All Things Considered

Monday thru Friday, 4:00 - 7:00 PM

Since 1971, this afternoon radio newsmagazine has delivered in-depth reporting and transformed the way listeners understand current events and view the world. Heard by over 13 million people on nearly 700 radio stations each week, All Things Considered is one of the most popular programs in America. Every weekday, hosts Melissa Block, Robert Siegel, and Audie Cornish present two hours of breaking news mixed with compelling analysis, insightful commentaries, interviews, and special — sometimes quirky — features.

Copyright 2014 NPR. To see more, visit http://www.npr.org/.

Transcript

MELISSA BLOCK, HOST:

Perdue Farms says it has ditched the common practice of injecting antibiotics into eggs that are just about to hatch. And public health advocates are cheering. They've been campaigning against the widespread use of antibiotics in agriculture, arguing that it's adding to the plague of antibiotic-resistant bacteria.

Though Halloween is still two months away, ghouls are already starting to haunt the shelves of retailers. Spending on decorations is second only to Christmas. Last year Americans spent nearly $7 billion on Halloween — especially for elaborate costumes and home decorations.

CVS has rebranded itself, changing its corporate name from CVS Caremark to CVS Health. On the very same day, the company has also fulfilled a promise it made earlier this year: No more cigarettes on its store shelves. For more on the decisions, Audie Cornish talks to Bruce Japsen, who covers health care business for Forbes.

Steel mills, unions and the Democratic Party have defined politics in Pueblo, Colo., for decades. But that doesn't discourage George Rivera.

"When we look at values, when we look at who we are, especially as Hispanics, our values tend to be conservative," Rivera says.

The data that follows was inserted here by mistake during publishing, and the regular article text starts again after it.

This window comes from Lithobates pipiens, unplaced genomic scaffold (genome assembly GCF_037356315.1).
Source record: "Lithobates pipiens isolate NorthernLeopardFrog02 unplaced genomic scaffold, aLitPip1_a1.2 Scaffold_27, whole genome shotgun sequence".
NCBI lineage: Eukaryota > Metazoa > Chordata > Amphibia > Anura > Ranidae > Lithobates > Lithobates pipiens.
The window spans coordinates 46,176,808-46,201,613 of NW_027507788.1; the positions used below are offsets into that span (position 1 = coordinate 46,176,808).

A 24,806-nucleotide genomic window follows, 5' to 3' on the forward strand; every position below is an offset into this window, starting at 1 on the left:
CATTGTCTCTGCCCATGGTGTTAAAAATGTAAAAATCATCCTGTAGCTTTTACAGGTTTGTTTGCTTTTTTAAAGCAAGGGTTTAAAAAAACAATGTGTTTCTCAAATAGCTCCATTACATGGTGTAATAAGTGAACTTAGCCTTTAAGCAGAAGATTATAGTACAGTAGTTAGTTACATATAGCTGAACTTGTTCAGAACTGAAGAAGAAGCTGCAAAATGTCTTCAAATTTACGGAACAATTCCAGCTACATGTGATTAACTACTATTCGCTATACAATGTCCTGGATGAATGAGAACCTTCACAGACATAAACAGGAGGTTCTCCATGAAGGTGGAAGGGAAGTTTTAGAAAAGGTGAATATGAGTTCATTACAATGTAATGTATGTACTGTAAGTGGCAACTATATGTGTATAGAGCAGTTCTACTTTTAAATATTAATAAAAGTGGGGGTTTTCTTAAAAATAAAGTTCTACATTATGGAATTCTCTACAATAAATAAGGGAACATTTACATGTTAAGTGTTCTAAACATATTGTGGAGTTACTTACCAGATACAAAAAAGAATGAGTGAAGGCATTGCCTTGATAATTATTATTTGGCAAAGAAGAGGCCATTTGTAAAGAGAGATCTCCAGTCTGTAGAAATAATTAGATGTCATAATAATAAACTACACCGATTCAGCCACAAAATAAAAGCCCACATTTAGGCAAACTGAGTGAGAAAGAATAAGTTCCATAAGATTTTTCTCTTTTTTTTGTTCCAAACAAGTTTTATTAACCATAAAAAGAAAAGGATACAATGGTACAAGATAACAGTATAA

Rivera, a retired deputy police chief, is going door to door for votes in a neighborhood east of downtown, near where he grew up. Last summer, he unseated local Democrat Angela Giron in the state Legislature, in a high-profile recall election that focused on guns.

Dawn Gioia lives just two blocks away from City Hall in Brighton, Colo., just north of Denver. She never expected to receive a thick envelope from Mid-Continent Energy in the mail, proposing she sell mineral rights for oil and gas drilling.

At first, she thought it was a scam.

"One of these forms asks you for all your tax information and Social Security numbers, so that was something that sort of caught me off guard," she says.

Copyright 2014 NPR. To see more, visit http://www.npr.org/.

Transcript

AUDIE CORNISH, HOST:

Copyright 2014 NPR. To see more, visit http://www.npr.org/.

Transcript

AUDIE CORNISH, HOST:

To learn more about the recent celebrity photo hack, Melissa Block speaks with Matthew Green of Johns Hopkins University. They discuss how the photos might have been obtained, as well as how you can protect your own material saved to the cloud.

Copyright 2014 NPR. To see more, visit http://www.npr.org/.

Transcript

MELISSA BLOCK, HOST:

Tom Hanks' love affair with typewriters began in the 1970s, with his first proper typewriter — a Hermes 2000. Typewriters are "beautiful works of art," he tells NPR's Audie Cornish. "And I've ended up collecting them from every ridiculous source possible."

Hanks admits he started his collection when he had a "little excess cash" but, he points out, it's "better to spend it on $50 typewriters than some of the other things you can blow show-business money on."

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